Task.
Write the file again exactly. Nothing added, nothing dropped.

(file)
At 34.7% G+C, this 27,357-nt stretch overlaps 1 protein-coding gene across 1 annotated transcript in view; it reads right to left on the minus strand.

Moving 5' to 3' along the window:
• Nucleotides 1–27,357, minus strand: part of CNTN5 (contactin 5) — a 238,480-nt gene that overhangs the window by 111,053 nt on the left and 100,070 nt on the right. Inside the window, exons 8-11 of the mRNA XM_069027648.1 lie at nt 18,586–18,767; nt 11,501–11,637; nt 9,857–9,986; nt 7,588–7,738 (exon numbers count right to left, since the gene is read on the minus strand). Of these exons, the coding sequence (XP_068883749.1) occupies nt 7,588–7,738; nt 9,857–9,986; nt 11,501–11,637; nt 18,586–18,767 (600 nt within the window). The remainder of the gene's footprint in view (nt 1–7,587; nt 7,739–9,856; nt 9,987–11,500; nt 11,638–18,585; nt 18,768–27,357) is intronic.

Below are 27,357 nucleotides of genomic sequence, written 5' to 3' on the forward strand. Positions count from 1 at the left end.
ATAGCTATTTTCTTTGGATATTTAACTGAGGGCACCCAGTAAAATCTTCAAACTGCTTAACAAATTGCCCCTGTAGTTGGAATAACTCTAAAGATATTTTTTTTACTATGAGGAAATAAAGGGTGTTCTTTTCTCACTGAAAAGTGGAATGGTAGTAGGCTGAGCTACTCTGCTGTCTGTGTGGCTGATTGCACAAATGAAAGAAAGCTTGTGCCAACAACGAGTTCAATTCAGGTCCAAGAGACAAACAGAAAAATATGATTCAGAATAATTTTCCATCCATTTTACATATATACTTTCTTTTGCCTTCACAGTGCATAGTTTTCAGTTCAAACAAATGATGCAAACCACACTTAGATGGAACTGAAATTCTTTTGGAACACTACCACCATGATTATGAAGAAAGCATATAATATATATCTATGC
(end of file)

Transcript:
At 34.7% G+C, this 27,357-nt stretch overlaps 1 protein-coding gene across 1 annotated transcript in view; it reads right to left on the minus strand.

Moving 5' to 3' along the window:
• Nucleotides 1–27,357, minus strand: part of CNTN5 (contactin 5) — a 238,480-nt gene that overhangs the window by 111,053 nt on the left and 100,070 nt on the right. Inside the window, exons 8-11 of the mRNA XM_069027648.1 lie at nt 18,586–18,767; nt 11,501–11,637; nt 9,857–9,986; nt 7,588–7,738 (exon numbers count right to left, since the gene is read on the minus strand). Of these exons, the coding sequence (XP_068883749.1) occupies nt 7,588–7,738; nt 9,857–9,986; nt 11,501–11,637; nt 18,586–18,767 (600 nt within the window). The remainder of the gene's footprint in view (nt 1–7,587; nt 7,739–9,856; nt 9,987–11,500; nt 11,638–18,585; nt 18,768–27,357) is intronic.

Below are 27,357 nucleotides of genomic sequence, written 5' to 3' on the forward strand. Positions count from 1 at the left end.
ATAGCTATTTTCTTTGGATATTTAACTGAGGGCACCCAGTAAAATCTTCAAACTGCTTAACAAATTGCCCCTGTAGTTGGAATAACTCTAAAGATATTTTTTTTACTATGAGGAAATAAAGGGTGTTCTTTTCTCACTGAAAAGTGGAATGGTAGTAGGCTGAGCTACTCTGCTGTCTGTGTGGCTGATTGCACAAATGAAAGAAAGCTTGTGCCAACAACGAGTTCAATTCAGGTCCAAGAGACAAACAGAAAAATATGATTCAGAATAATTTTCCATCCATTTTACATATATACTTTCTTTTGCCTTCACAGTGCATAGTTTTCAGTTCAAACAAATGATGCAAACCACACTTAGATGGAACTGAAATTCTTTTGGAACACTACCACCATGATTATGAAGAAAGCATATAATATATATCTATGC